Risks are skewed toward a rally in the dollar, National Australia Bank Ltd. and Commonwealth Bank of Australia said, as the currency fails to keep up with increasing speculation the Federal Reserve can raise interest rates again by June.
A gauge of the dollar has slumped 3.7 percent since rising to its highest level in data starting from 2004 in January. That’s even as the probability of a rate increase by the Fed’s June 14-15 meeting rose to 54 percent in futures markets, from as low as 2 percent on Feb. 11. The two-year Treasury note yield has climbed about 31 basis points in that time. Chair Janet Yellen and her colleagues have an opportunity to clarify where they stand on the outlook for policy when a two-day meeting wraps up today.
“The rates market has increasingly come to the view that it’s been overly complacent, and yet the dollar is still pretty much flat on its back,” said Ray Attrill, co-head of currency strategy at NAB in Sydney. “If whatever the Fed says overnight at least underpins the grind higher we’ve seen in U.S. yields, then I’m on the lookout for that being reflected in a somewhat stronger dollar.”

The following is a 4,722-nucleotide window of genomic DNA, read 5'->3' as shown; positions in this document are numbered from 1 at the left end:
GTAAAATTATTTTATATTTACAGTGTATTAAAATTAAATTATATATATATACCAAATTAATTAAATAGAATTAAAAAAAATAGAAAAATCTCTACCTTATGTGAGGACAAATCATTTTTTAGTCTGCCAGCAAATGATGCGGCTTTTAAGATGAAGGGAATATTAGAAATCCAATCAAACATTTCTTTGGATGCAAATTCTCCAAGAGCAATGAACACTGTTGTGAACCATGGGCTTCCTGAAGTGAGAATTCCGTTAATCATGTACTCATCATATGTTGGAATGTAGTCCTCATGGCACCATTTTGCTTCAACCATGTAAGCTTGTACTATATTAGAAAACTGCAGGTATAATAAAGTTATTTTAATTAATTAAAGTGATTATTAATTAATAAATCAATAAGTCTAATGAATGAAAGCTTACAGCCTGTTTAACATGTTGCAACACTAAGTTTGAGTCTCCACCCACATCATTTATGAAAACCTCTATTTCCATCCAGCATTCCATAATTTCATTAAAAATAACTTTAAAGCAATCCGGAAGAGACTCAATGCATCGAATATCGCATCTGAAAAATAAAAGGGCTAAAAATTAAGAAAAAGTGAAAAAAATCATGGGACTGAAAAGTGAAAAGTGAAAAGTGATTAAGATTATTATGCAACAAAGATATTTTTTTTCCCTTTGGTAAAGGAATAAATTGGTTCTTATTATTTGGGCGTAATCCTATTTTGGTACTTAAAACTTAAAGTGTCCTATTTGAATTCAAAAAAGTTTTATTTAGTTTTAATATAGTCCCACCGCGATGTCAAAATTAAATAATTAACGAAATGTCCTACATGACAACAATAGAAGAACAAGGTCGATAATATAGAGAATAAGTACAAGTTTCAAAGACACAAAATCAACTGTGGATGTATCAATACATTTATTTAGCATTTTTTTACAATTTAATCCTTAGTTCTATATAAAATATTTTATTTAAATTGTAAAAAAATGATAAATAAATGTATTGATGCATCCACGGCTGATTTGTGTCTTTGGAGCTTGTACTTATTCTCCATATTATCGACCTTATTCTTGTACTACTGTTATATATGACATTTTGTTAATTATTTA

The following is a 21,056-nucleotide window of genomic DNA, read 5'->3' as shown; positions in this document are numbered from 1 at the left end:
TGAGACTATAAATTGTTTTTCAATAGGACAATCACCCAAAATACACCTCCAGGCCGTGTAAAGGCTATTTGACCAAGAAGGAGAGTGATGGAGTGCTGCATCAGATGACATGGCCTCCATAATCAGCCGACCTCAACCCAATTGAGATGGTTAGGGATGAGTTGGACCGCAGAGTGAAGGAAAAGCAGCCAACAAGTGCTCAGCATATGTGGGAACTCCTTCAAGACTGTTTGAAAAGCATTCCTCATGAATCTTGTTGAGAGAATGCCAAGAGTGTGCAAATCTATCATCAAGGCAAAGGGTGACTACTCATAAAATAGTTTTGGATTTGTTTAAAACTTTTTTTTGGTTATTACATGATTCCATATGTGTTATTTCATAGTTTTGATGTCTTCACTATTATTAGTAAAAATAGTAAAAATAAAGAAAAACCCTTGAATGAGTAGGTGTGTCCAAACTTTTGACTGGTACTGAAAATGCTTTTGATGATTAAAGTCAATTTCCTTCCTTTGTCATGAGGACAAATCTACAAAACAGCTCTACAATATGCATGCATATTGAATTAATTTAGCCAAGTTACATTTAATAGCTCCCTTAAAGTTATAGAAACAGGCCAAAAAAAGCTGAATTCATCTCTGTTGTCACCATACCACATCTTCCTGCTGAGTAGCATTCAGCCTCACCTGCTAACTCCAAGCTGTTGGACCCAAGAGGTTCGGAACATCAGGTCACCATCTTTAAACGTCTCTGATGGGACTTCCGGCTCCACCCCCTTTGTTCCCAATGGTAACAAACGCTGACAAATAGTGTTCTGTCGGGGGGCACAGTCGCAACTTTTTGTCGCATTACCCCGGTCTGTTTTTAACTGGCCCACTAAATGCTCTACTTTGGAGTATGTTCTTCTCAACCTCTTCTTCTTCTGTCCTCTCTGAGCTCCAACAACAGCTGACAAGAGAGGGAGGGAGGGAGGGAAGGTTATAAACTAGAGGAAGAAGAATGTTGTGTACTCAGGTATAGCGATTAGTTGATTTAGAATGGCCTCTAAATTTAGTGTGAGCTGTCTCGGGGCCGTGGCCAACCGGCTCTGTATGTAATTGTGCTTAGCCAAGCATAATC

The Bloomberg Dollar Spot Index, which tracks the currency against 10 major peers, was unchanged at 1,209.49 as of 9:53 a.m. in Tokyo from Tuesday. It was as high as 1,256.40 on Jan. 21. The greenback added 0.1 percent to 113.31 yen, and was little changed at $1.1103 per euro.
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“The Fed funds rate normalization path will be well ahead of market pricing,” Joseph Capurso, a currency strategist at Commonwealth Bank in Sydney, wrote in a client note. The risk is the Fed’s rate-setting Open Market Committee is seen to be less dovish and support a gain in the dollar, he said.
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